Right now, I’m reading Middlesex, by Jeffrey Eugenides, and really enjoying it. I may talk about it later, once I’ve finished.

What are you reading? Anything you’d recommend?

Monday Snax

Mama and baby
A perfect dinner out at Blue Mountain Brewery. Baby Leah is trying to decide what kind of beer she wants.
MB!
The tenacious Mary Boyce saved us from a perilously grumpy waitress.
Guion and baby Leah
Guion is undeniably good with babies.

We had a beautiful weekend in Charlottesville; the weather was exquisite, as the humidity had fairly retreated and we were left with idyllic warmth. Paul and Christie invited us on their Friday date night and a small group of us went to Blue Mountain Brewery in Afton (a few photos above; more on Flickr). We went to a church potluck and then we hosted a potluck of our own last night. It was all very wonderful.

Win and Tracy were visiting with the purpose of scouting out a place for Win to live in a few weeks. By the grace of God, Win is living in probably the coolest house we’ve ever seen in town: the Massie-Wills historical home, built in 1830. It’s amazing. He is one lucky dude.

Potlucked Snax:

Pratt’s Ex Libris Collection. Well, of course I’m posting this (if I haven’t already…) The Pratt Library’s collection of gorgeous book plates. I wish people still used these things. I know I would. (Where the Lovely Things Are)

Weird Writing Habits of Famous Authors. I enjoyed reading about the habitual quirks of some of my all-time favorite writers, including Eudora Welty, Vladimir Nabokov, Flannery O’Connor, and T.S. Eliot. (Flavorwire)

Other People’s Houses. A collection of dreamy photographs from the domestic lives of some of today’s most beloved bloggers and photographers. Who doesn’t love a dash of beautiful voyeurism? (Other People’s Houses)

Jennifer Egan Fever. It’s worth catching. (The Paris Review)

South Sudan: The Newest Nation in the World. A series of powerful photographs from the birth of South Sudan. Welcome, South Sudan; we wish you great peace. (The Atlantic: In Focus)

Iceland, Part 10: Blue Lagoon. I know I just keep posting Kris Atomic’s photos of Iceland, but I can’t help it! This place looks so otherworldly. I must go. (Kris Atomic)

Kimono. A collection of gorgeous, modern-looking kimonos from 1920s-1930s Japan. (Anne Louise Likes)

Wasabi Wonder. More from Japan: Ever wanted to know what wasabi looks like in real life, i.e., coming straight out of the ground? Take a look! It’s such a fascinating and weird plant. I bet that friendly-looking farmer just reeks of wasabi all day long. But what a gorgeous place to farm! (Tokyo Photojournalist)

Paper & Kyoto: Shops to Visit. Even more from Japan: Uuugh. This post just confirms what I already ardently believe: That I have to get to Kyoto soon and that the Japanese create the world’s most beautiful stationery and paper products. (Upon a Fold)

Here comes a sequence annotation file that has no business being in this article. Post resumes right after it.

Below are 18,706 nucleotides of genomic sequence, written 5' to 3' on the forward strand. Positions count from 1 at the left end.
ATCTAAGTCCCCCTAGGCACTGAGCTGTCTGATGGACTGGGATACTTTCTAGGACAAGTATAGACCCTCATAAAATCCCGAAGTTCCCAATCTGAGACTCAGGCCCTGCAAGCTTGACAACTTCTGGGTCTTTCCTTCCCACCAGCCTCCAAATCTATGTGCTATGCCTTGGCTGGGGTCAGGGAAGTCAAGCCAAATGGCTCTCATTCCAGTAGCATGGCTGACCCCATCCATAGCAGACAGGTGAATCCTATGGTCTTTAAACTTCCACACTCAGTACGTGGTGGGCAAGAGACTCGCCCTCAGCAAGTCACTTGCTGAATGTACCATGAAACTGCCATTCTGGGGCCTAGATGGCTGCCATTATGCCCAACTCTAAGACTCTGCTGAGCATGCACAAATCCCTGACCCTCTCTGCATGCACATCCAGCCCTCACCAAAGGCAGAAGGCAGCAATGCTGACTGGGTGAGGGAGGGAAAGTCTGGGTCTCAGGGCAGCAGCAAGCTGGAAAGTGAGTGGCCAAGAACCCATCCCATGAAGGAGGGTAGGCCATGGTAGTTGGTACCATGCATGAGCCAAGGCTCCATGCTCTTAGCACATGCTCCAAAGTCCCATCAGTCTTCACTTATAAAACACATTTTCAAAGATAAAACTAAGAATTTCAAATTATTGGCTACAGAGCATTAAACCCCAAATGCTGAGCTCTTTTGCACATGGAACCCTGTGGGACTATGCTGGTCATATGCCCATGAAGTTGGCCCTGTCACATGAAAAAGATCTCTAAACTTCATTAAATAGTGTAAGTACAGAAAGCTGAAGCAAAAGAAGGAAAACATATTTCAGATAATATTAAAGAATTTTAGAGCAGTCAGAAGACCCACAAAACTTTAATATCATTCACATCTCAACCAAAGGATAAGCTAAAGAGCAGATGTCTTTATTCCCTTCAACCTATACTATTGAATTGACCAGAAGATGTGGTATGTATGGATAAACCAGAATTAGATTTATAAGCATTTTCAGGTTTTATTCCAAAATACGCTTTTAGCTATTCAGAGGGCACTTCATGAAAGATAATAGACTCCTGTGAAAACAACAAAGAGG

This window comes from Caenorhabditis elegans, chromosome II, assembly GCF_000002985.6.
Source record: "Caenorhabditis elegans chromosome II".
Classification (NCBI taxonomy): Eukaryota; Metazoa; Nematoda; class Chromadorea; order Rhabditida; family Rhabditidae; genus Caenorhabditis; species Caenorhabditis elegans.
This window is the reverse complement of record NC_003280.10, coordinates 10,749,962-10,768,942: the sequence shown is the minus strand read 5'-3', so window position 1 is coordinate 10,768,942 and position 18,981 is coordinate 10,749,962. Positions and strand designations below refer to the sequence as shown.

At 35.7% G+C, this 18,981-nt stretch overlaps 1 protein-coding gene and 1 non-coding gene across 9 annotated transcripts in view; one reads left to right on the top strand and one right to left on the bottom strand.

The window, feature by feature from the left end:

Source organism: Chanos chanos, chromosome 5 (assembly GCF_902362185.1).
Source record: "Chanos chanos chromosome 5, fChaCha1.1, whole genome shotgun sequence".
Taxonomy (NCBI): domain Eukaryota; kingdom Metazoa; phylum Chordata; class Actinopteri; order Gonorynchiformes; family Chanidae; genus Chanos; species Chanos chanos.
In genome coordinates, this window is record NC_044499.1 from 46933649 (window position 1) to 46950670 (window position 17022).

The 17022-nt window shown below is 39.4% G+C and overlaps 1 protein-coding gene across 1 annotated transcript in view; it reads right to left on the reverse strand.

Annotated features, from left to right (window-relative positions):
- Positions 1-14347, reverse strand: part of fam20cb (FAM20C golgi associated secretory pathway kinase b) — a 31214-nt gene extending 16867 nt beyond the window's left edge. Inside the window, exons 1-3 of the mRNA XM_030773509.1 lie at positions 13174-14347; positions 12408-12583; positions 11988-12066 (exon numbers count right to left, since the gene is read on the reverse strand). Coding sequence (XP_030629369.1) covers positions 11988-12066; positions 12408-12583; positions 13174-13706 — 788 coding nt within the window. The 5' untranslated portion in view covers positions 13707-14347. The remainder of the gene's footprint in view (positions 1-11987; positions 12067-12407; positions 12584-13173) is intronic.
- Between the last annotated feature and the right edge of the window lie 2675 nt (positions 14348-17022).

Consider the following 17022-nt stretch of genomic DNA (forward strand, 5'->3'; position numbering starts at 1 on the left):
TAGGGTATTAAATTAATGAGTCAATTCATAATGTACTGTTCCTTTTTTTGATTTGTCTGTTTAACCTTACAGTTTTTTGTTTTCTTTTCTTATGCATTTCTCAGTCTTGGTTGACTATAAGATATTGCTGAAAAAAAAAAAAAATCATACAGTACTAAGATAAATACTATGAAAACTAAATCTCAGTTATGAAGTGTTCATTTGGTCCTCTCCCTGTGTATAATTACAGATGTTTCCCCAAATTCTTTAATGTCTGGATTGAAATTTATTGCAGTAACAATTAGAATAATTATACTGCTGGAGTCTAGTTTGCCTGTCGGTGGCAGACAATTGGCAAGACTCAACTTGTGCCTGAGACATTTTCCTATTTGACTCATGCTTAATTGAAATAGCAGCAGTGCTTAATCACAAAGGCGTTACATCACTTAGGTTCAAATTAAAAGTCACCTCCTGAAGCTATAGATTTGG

Intricate Pattern Notecards from Wild Ink Press. So beautiful! I always feel like I need more stationery, even though it’s almost never true. I also love the “literal” cards at the bottom of the post. (Oh So Beautiful Paper)

The Supermom Myth + Follow Up on Breadwinners. An additional post from Jenna of Sweet Fine Day, just because I always like what she writes and I think she’s a wise, judicious woman. (Sweet Fine Day)

Five Women Who Changed the Face of Ballet. I loved reading about these dancers, mainly because I’m gearing up to read Jennifer Homans’ widely acclaimed Apollo’s Angels. (Behind Ballet)

Sarah Palin for Newsweek. Noted photographer Emily Shur talks about her casual cover shoot of Sarah Palin for Newsweek. Shur really humanized Palin for me in a way that the “liberal media” have not. It’s an interesting little vignette, at least. (Emily Shur)

Dear Mom. Catching bunnies snuggling together? The best thing ever. Guion, I think you should know that even though I’m obsessed with getting a dog, I’m also still obsessed with getting a bunny. Or three. (Maura Grace)

How Handwriting Builds Character. If this is true, I must have really well-built character. Kidding! (The Atlantic)

Megegan: Un an plus tard. What a beautiful woman. And I’m so very interested in the things that she happens to be carrying around with her. (Au coin de ma rue)

On the Street: Via Fogazzaro, Milan. This looks like a still from a film I’d really want to watch. (The Sartorialist)

Women’s Magazines Are Obviously Horrible. This is true and hilarious, but I still really love reading In Style and People on the beach… (The Hairpin)

Instant Cat Pants! Why do kittens do the things they do? We may never know. (Pawesome)

The Lost Roles of “Arrested Development.” Rainn Wilson as Gob Bluth?? Can you imagine it? I certainly can’t. I love Rainn, but let us all say thanks that we were gifted by the glorious presence of Will Arnett. (The Bluth Company)